A wrongful discharge claim typically arises under common law and does not entitle a prevailing plaintiff to attorney fees. A successful claim under the Fair Employment and Housing Act (“FEHA”), however, does entitle the prevailing plaintiff to fees. On February 1, 2011, in Green v. Laibco, LLC, the California Court of Appeal, in a case involving both a common law wrongful discharge claim and a FEHA retaliation claim, upheld an award of attorney fees under FEHA on the basis that the plaintiff’s complaint of sexual harassment of a colleague was a motivating factor for her discharge. The court also upheld an award of punitive damages.
Teresa Green sued Laibco (doing business as Las Flores Convalescent Hospital) when she was fired after twenty-one years of employment. Green, who was the Activities Director for Las Flores, was discharged on April 17, 2007, after a resident was badly burned when he accidentally set himself on fire while smoking. Although Green was not present when the resident was burned, her staff was responsible for supervising unsafe residents while they smoked during the day shift.
Green sued for wrongful discharge in violation of public policy and retaliation under FEHA, alleging that her discharge was in retaliation for complaining about patient care and safety, for refusing to give false information to the Department of Health Services, and for complaining about the sexual harassment of a colleague.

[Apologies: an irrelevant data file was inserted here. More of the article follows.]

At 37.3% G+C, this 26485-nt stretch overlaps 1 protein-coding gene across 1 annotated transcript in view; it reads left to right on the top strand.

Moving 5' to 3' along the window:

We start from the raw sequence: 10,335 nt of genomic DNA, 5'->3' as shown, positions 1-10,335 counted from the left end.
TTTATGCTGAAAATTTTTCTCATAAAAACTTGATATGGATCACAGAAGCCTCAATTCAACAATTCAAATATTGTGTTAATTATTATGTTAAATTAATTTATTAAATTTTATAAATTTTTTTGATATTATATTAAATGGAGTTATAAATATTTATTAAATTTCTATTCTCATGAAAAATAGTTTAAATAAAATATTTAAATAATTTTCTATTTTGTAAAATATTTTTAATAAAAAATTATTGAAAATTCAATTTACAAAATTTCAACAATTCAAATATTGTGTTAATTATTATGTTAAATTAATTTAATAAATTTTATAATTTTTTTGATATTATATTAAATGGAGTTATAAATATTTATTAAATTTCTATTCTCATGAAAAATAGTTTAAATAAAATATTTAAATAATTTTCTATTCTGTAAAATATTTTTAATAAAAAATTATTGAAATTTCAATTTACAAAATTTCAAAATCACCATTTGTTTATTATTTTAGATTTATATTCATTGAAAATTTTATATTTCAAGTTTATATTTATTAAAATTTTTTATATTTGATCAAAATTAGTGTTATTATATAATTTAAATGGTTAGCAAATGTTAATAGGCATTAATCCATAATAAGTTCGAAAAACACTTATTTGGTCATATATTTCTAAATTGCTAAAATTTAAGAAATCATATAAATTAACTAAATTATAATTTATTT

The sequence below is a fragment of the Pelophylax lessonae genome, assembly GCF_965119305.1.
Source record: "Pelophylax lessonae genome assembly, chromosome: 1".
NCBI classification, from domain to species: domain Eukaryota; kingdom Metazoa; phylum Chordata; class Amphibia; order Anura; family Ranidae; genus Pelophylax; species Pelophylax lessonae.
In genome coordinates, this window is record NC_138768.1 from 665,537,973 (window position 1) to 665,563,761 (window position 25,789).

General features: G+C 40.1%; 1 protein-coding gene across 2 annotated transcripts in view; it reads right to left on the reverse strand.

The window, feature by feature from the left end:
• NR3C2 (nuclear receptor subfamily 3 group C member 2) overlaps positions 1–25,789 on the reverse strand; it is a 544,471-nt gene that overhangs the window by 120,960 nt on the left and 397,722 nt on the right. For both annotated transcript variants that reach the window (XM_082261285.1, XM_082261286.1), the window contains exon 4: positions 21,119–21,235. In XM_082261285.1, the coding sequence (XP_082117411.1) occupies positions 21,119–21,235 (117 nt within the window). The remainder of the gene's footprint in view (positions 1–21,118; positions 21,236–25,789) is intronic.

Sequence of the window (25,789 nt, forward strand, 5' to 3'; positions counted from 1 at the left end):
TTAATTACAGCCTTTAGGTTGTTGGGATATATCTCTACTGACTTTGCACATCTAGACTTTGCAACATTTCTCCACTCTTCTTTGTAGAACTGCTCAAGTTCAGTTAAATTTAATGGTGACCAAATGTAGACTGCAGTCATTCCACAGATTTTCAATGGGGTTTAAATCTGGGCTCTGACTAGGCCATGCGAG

The jury awarded Green $1,237,086 in compensatory damages and $1,237,086 in punitive damages. Las Flores appealed, raising two issues: (1) whether the record contained sufficient evidence of Las Flores’s financial condition to support the punitive damages award; and (2) whether there was sufficient evidence to support the jury’s finding that Green’s complaint of sexual harassment of a colleague was a motivating factor for her termination.
The Court of Appeal upheld the judgment, concluding there was sufficient evidence to uphold both the punitive damages award and the finding that Green’s sexual harassment was a motivating reason for her discharge.
Harassment complaint as a motivating factor. The jury’s special verdict included a finding that Green complained to hospital administrator Laib Greenspoon that Green’s colleague Roxana Marroquin had been sexually harassed, and that Green’s complaint was a motivating reason for the hospital’s decision to discharge her. Marroquin, Green’s assistant, told Green that maintenance worker Javier Castellanos was harassing her and making her feel uncomfortable. Green reported the alleged harassment to Greenspoon in accordance with the hospital’s policy. Green and Marroquin met with Greenspoon in Spring 2006. According to the evidence presented at trial, Greenspoon did not appear particularly interested in the complaint, but told Green and Marroquin he would look into it.